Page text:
Thursday, June 9, 2011

You have now heard of sexting - talk to your teen

Thanks to Congressman Weiner many adults are now less ignorant about the phenomenon known as "sexting." Your teenager, likely snickering in the background at your reaction to the recent n, has known about sexting for quite a while. And now is the time to talk to your teenager.

Start with a discussion but don't lead the discussion. Tell them you are just becoming aware of this and want to know what sexting experiences they might have "observed." If your child believes you are about to attack them you won't learn anything and the point is to first and foremost learn what your teenager has experienced to date. So ask what they have observed then listen. Dispassionately! If you react and start lecturing you won't learn anything. Just listen!

After they tell you the sexting involving their "friends" ask if they have had any such experiences. If you have been quietly listening and taking it all in, this might be when you really hear some revelations. Keep listening! Even if you are shocked, or upset, keep listening!

Ask your teenager what they think about the current news - an adult man contacting young women having racy conversations and sharing inappropriate pictures. Keep listening. Now is when you will learn something about the underlying moral values you have already instilled in your child. You will also learn how their point of view about sharing things online may be different from yours. Later you will have a conversation about these things but right now you are still eliminating your own ignorance and gathering information.

Ask your teenager if there is anything on their computer or their phone which they wouldn't want a family member to see. Their facial expression will relate volumes and may not match the answer they give. Your goal is to have this be open communication so if you jump into discipline mode now this conversation wil be over. And you will have ruined the chance to have conversations about deep and important topics later.

End the conversation now. Period! You need time to process what your child has told you and they need to see this was a safe conversation. You will have opened the door to further talks if you end the conversation without reacting. Thank them for helping you understand this phenomenon and invite further conversation.

At a later time, if discipline and parental oversight are needed, move into that role. When you do here are a few resources. I will share further resources as I find them, and I will share parental oversight suggestions and tips in a future posting. Today's message was to start a conversation and then LISTEN!

Connect Safely: Tips to Prevent Sexting
Talking about Sexting

Wednesday, June 8, 2011

Global education or spatulas and prison cells

A teacher in my Computers for Educators Level II course posted his thoughts about using technology to help our students make global connections. His message was so eloquent I asked to share it. Thank you Jeff Meis!

It was in the “Did You Know?” video from module 2 that stated China will soon be the number one English speaking country in the world. From The English Blog, a review of an Irish Times article about learning English in China states that, “in China, English allows you to travel and to gain social advancement, and English-language teachers have become minor celebrities.” This is a commentary on China’s goal of becoming an industrial leader in a global economy. They recognize that the international language of business is English and their top export markets are the European Union and The United States of America. China recognizes that in order to compete globally they must learn about and adapt to their most viable trade partners.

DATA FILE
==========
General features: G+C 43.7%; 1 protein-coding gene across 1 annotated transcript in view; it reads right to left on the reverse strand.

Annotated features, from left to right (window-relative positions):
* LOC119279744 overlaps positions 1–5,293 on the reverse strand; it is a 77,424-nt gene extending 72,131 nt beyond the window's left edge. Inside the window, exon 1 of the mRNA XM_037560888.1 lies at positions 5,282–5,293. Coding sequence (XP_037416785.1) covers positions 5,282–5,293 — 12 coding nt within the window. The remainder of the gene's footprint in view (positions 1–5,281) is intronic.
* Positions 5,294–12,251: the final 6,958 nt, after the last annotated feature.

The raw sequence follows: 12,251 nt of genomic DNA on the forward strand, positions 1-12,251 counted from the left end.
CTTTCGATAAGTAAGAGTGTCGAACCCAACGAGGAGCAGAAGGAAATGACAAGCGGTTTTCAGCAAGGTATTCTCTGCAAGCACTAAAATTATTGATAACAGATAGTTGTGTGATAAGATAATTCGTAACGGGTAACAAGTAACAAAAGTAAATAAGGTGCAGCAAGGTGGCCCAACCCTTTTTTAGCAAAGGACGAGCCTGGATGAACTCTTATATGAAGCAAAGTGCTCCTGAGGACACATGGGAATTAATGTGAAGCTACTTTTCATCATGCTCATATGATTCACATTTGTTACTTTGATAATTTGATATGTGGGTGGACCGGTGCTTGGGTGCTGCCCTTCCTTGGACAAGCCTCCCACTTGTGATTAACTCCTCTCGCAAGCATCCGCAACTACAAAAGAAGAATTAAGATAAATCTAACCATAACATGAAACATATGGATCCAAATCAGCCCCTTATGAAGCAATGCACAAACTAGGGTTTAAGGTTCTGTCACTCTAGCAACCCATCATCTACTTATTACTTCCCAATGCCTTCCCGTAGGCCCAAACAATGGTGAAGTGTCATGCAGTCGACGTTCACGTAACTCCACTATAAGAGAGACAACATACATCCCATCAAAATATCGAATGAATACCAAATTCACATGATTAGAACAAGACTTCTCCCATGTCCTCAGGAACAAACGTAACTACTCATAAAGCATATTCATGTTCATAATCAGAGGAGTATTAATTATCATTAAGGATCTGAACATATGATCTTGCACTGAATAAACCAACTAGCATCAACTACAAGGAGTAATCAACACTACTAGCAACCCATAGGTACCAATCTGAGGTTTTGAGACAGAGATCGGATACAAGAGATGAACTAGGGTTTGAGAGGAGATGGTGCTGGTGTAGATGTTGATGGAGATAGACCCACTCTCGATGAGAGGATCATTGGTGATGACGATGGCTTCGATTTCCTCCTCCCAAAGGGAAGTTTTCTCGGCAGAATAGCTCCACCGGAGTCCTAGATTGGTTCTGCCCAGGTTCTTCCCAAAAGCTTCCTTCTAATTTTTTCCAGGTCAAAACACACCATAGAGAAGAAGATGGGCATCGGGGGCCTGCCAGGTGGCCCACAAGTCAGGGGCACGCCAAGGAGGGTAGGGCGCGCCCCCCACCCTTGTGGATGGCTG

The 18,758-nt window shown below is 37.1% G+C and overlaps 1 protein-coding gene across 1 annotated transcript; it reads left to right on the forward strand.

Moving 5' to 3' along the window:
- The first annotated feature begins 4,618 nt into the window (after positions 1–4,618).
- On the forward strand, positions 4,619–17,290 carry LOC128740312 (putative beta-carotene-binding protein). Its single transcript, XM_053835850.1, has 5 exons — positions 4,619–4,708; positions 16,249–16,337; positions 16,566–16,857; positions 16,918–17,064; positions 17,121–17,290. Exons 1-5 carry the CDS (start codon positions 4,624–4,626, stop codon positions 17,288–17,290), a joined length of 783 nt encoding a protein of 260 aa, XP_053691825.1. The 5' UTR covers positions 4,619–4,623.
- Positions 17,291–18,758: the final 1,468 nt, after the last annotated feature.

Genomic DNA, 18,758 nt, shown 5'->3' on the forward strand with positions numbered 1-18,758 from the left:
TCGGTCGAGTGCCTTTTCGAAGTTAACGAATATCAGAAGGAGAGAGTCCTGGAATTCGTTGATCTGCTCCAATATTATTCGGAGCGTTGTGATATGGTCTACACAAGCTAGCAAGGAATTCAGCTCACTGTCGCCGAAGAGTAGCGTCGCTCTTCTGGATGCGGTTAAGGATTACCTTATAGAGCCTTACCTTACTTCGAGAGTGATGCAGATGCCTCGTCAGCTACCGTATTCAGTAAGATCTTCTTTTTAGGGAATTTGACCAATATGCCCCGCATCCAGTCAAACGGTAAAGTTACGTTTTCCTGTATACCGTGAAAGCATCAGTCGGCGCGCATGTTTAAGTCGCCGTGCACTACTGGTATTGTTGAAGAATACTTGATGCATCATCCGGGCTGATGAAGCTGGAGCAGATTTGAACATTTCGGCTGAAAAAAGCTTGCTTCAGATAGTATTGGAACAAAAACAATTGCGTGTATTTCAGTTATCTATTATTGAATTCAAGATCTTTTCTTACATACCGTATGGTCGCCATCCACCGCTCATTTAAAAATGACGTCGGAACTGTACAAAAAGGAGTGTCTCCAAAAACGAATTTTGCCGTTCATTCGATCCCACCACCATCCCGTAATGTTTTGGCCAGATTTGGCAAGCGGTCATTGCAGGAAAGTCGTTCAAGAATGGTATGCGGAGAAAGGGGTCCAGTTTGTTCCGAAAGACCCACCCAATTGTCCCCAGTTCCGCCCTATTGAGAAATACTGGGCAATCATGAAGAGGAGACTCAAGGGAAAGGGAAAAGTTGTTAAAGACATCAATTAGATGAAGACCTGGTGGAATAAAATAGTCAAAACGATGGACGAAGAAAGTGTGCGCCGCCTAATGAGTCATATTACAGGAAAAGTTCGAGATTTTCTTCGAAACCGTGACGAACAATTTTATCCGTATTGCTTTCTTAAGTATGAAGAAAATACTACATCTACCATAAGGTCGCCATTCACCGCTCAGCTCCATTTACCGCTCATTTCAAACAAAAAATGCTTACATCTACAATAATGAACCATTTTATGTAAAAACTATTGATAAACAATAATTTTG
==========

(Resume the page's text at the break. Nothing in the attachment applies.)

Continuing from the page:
The United States of America’s top export market is Canada. Some might not think Canada’s culture is too different from the United States’. Have you ever been to Canada? Quebec is far different than southern California. But still, most of Canada is English speaking which requires little language and cultural training on the part of Americans. However, the next top export markets are China and Mexico. Most would consider these countries as having cultures quite different the United States. As a country, if we are to continue to trade globally, to succeed globally, and maintain a high quality of life in the United States, we must maintain, expand, and create economic partnerships. We can’t do that with the expectations other countries will always adapt to the United States’ cultures. If we are educating our students in preparation for higher education which in turn is preparing them to work in a global economy then we must educate them on and provide experiences with other cultures.

For example, did you know that when conducting business in China it is proper etiquette to accept business cards with both hands and you should not discuss business at meals. Or when conducting business with Dubai via email a common way to end a message is “Aa,” which is slang for the Arab greeting “Assalamu alaikum.”

Sites and tools like the Global Education Collaborative, ePals, iEarn, Skype, Voicethread, Ning, The Flashmeeting Project, and Education Beyond Borders are examples of ways students, teachers, and others can communicate and collaborate internationally. If we can create these experiences for students, virtual or otherwise, then we are preparing them for success in the 21st century.

If we don’t create these experiences and, instead, we keep education stagnant then we might as well give our students spatulas and/or build more prisons.